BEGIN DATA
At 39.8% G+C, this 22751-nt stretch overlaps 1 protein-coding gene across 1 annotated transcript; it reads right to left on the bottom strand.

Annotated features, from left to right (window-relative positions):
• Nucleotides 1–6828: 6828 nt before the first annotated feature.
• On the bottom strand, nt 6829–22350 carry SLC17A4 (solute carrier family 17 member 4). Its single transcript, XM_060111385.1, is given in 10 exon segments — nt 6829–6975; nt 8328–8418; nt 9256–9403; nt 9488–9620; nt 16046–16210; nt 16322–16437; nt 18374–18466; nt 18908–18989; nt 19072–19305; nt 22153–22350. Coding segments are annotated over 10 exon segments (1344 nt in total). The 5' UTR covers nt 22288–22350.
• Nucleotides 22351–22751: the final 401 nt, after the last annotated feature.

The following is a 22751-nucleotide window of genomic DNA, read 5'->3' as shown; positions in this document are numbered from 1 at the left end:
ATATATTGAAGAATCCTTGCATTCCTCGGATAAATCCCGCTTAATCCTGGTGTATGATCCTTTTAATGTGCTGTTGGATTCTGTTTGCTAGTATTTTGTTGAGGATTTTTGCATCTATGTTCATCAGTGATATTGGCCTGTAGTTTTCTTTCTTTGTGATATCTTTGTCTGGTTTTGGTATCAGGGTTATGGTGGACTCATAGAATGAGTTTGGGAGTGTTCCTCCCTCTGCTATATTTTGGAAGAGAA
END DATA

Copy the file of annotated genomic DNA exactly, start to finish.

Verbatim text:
At 39.8% G+C, this 22751-nt stretch overlaps 1 protein-coding gene across 1 annotated transcript; it reads right to left on the bottom strand.

Annotated features, from left to right (window-relative positions):
• Nucleotides 1–6828: 6828 nt before the first annotated feature.
• On the bottom strand, nt 6829–22350 carry SLC17A4 (solute carrier family 17 member 4). Its single transcript, XM_060111385.1, is given in 10 exon segments — nt 6829–6975; nt 8328–8418; nt 9256–9403; nt 9488–9620; nt 16046–16210; nt 16322–16437; nt 18374–18466; nt 18908–18989; nt 19072–19305; nt 22153–22350. Coding segments are annotated over 10 exon segments (1344 nt in total). The 5' UTR covers nt 22288–22350.
• Nucleotides 22351–22751: the final 401 nt, after the last annotated feature.

The following is a 22751-nucleotide window of genomic DNA, read 5'->3' as shown; positions in this document are numbered from 1 at the left end:
ATATATTGAAGAATCCTTGCATTCCTCGGATAAATCCCGCTTAATCCTGGTGTATGATCCTTTTAATGTGCTGTTGGATTCTGTTTGCTAGTATTTTGTTGAGGATTTTTGCATCTATGTTCATCAGTGATATTGGCCTGTAGTTTTCTTTCTTTGTGATATCTTTGTCTGGTTTTGGTATCAGGGTTATGGTGGACTCATAGAATGAGTTTGGGAGTGTTCCTCCCTCTGCTATATTTTGGAAGAGAA